ITI provides national leadership combining research and education with industrial outreach in trustworthy and secure information systems by creating computer systems, software, and networks that society can depend on to be trustworthy. ITI’s current major centers include TCIPG, the Trustworthy Cyber Infrastructure for the Power Grid center (funded by DOE and DHS); the Science of Security (SoS) Lablet (funded by the DoD); the Assured Cloud Computing University Center for Excellence (ACC-UCoE, funded by AFOSR/AFRL); the Boeing Trusted Software Center; and the Illinois Center for a Smarter Electric Grid (ICSEG, funded by the Illinois Department of Commerce & Economic Opportunity). ITI research is conducted both in its in-house facilities and in a range of other facilities located in departments and units across the University of Illinois campus, including the Coordinated Science Laboratory, the Siebel Center for Computer Science, Everitt Laboratory, the Beckman Institute, and the National Center for Supercomputing Applications (NCSA), among others.
Advanced Controls Research Laboratory (ACRL) Equipment and Facilities
ACRL is equipped with additional robotic platforms and testing equipment in addition to the platforms at IRL. ACRL has a motion capture system, with 9 infrared Vicon Vantage V16 wide-angle cameras capable of precise position and attitude tracking at up to 2000 Hz sampling frequency and up to 16MP resolution (at 120Hz). The flying test platform for implementing the developed algorithms at ACRL includes Intel Aero Ready-to-Fly (a Linux-based vehicle with an Intel Atom, depth-sensing and monocular cameras, GPS, IMU, PX4 compatibility, ROS integration, and 800g payload capacity) and Q2 Custom Platform (built upon the Crazyflie 2.0 platform). The ground robot available at ACRL is the Clearpath Jackal. Jackal is an all-terrain, differential drive robot featuring Wi-Fi, Bluetooth, ROS integration, GPS, IMU, and a FLIR Flea3 CMOS camera. The vehicle weighs 37 lbs and can carry a payload of up to 44 lbs. Ultimaker 3 Extended and Formlabs Form 2 are the 3D printing equipment available at ACRL for fast prototyping.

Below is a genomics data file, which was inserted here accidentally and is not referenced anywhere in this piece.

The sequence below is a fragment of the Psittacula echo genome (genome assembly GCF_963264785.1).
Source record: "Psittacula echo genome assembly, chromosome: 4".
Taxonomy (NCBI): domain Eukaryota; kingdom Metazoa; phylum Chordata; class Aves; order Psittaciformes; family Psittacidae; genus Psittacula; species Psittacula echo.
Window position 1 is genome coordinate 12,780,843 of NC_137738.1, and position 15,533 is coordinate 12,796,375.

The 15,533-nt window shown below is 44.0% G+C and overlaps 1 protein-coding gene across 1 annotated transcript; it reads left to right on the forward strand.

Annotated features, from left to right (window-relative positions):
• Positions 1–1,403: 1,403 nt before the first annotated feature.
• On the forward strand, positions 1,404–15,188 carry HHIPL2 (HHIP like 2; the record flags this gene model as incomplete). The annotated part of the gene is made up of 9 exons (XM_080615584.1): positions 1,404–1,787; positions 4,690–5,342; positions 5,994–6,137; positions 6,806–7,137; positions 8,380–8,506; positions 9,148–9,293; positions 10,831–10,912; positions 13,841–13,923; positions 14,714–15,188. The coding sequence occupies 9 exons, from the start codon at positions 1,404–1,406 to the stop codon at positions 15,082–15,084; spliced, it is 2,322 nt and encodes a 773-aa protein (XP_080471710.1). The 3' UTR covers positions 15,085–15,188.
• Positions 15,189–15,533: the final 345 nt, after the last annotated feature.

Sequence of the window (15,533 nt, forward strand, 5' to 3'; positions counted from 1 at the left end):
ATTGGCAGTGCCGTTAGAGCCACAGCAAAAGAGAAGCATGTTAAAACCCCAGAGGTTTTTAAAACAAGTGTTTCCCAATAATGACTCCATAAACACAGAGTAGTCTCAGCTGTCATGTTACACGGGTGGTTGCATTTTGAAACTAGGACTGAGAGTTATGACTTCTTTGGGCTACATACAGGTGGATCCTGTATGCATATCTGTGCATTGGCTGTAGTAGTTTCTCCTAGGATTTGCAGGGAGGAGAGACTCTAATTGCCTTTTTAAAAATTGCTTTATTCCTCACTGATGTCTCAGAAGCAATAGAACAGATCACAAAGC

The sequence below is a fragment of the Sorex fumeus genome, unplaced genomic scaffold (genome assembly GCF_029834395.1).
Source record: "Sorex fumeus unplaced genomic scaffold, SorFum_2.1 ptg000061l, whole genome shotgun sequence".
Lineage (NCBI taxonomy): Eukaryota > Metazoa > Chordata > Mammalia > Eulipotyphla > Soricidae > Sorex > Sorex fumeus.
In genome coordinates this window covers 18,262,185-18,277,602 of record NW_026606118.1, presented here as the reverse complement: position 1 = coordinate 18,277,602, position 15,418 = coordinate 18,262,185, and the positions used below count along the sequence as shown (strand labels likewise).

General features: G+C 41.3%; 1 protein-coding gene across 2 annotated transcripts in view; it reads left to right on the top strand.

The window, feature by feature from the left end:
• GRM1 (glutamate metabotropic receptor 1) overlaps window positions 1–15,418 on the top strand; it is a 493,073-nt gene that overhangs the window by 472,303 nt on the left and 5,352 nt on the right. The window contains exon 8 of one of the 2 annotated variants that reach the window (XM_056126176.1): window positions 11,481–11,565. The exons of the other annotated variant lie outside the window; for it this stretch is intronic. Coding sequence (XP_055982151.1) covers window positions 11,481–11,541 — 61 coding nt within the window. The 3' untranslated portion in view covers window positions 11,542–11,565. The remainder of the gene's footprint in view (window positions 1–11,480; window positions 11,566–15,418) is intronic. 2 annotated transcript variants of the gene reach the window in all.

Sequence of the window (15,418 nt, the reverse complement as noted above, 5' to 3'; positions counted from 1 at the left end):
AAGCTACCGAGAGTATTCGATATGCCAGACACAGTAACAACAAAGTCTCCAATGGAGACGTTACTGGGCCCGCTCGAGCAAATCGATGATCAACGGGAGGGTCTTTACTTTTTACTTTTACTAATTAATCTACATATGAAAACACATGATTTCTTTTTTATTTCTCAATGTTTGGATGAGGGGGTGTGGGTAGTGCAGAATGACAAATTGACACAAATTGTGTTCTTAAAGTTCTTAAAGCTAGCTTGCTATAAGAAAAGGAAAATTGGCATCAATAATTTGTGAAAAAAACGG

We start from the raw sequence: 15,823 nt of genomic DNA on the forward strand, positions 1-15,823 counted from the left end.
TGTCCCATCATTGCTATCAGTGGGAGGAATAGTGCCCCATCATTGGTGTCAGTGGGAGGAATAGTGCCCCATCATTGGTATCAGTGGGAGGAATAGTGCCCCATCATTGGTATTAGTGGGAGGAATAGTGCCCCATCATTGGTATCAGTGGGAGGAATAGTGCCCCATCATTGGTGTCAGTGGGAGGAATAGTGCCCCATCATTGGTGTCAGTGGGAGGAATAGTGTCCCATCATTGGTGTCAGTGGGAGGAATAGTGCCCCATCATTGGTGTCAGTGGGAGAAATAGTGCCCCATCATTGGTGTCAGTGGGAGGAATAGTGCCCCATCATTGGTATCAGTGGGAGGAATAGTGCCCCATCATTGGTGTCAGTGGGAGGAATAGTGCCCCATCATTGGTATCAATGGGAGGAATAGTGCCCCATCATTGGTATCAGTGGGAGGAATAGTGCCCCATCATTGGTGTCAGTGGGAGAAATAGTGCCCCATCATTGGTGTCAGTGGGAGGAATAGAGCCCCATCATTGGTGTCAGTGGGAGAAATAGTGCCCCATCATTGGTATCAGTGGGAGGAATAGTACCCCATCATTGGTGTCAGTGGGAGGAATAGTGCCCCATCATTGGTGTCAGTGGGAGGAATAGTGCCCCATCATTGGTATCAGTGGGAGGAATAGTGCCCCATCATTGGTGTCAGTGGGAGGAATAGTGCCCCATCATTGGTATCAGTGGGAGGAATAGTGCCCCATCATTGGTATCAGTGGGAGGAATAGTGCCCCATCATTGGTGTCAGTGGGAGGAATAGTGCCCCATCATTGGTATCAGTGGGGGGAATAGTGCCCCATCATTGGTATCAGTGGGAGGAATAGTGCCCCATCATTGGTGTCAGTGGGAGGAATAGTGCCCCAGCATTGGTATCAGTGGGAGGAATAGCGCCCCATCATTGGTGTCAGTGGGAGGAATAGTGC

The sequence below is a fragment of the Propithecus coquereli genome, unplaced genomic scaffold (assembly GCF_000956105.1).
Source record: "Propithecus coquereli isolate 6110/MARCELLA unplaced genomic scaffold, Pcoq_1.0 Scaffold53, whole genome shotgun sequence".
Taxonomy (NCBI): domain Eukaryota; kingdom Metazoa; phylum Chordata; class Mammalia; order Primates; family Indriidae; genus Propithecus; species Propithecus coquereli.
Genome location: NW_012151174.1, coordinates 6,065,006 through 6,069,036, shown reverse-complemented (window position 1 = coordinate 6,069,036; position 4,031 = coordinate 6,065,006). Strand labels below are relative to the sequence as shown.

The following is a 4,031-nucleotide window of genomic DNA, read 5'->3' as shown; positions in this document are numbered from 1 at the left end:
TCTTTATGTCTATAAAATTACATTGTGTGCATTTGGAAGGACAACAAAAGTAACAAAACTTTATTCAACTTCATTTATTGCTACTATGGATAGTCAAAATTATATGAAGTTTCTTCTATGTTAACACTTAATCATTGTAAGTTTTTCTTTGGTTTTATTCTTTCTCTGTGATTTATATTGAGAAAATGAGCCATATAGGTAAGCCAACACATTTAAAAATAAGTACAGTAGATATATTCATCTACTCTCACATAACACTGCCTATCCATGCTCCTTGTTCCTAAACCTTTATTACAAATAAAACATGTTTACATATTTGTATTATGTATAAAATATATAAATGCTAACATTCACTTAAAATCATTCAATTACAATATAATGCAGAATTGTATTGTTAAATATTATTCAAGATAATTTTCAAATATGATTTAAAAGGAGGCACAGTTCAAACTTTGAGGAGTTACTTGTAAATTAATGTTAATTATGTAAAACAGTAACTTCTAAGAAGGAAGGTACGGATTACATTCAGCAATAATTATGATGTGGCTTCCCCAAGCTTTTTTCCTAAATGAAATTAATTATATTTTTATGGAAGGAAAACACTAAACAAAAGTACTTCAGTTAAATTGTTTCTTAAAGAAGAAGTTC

North Carolina A&T State University
Testing, Evaluation, and Control of Heterogeneous Large Scale systems of Autonomous Vehicles (TECHLAV) Center (http://techlav.ncat.edu/), led by Drs. Homaifar and Karimoddini, administers several laboratories totaling approximately 4,000 sq. ft. located in the Fort Interdisciplinary Research Center (IRC) building at NC A&T State University. The TECHLAV Center is dedicated to conducting research in autonomous and intelligent systems and addresses the simulation and validation of the algorithms being developed for intelligent and cooperative control of distributed agents such as teams of Unmanned Aerial Vehicles (UAVs) and mobile robots. The TECHLAV Autonomous Laboratory is equipped with a VICON System, two Intel Drones, and nine AR. Drones, two indoor PIONEER-DX robots, and four outdoor PIONEER-AT robots that have the capability of all-terrain navigation. An available STK Software helps researchers model projects that have no access to a real aircraft to be modeled. The research currently being conducted in this Center includes sensor technology, signal conditioning and processing, satellite image and information processing, intelligent mobile agent control, smart cars, and driver safety.